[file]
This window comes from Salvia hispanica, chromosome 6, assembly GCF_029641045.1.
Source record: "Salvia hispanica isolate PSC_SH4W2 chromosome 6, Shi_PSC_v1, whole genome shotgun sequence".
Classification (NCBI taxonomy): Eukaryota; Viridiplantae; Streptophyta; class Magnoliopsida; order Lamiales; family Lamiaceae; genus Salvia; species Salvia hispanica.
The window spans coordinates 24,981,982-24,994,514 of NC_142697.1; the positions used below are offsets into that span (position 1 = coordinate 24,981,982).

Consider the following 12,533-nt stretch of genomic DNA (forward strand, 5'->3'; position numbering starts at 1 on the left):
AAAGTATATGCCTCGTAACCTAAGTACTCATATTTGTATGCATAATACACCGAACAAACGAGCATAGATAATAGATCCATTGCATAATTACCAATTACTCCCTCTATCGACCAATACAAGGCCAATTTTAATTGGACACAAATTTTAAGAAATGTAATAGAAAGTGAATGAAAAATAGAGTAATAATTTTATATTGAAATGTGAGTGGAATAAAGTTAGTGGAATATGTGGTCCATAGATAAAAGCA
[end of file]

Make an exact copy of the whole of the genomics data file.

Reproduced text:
This window comes from Salvia hispanica, chromosome 6, assembly GCF_029641045.1.
Source record: "Salvia hispanica isolate PSC_SH4W2 chromosome 6, Shi_PSC_v1, whole genome shotgun sequence".
Classification (NCBI taxonomy): Eukaryota; Viridiplantae; Streptophyta; class Magnoliopsida; order Lamiales; family Lamiaceae; genus Salvia; species Salvia hispanica.
The window spans coordinates 24,981,982-24,994,514 of NC_142697.1; the positions used below are offsets into that span (position 1 = coordinate 24,981,982).

Consider the following 12,533-nt stretch of genomic DNA (forward strand, 5'->3'; position numbering starts at 1 on the left):
AAAGTATATGCCTCGTAACCTAAGTACTCATATTTGTATGCATAATACACCGAACAAACGAGCATAGATAATAGATCCATTGCATAATTACCAATTACTCCCTCTATCGACCAATACAAGGCCAATTTTAATTGGACACAAATTTTAAGAAATGTAATAGAAAGTGAATGAAAAATAGAGTAATAATTTTATATTGAAATGTGAGTGGAATAAAGTTAGTGGAATATGTGGTCCATAGATAAAAGCA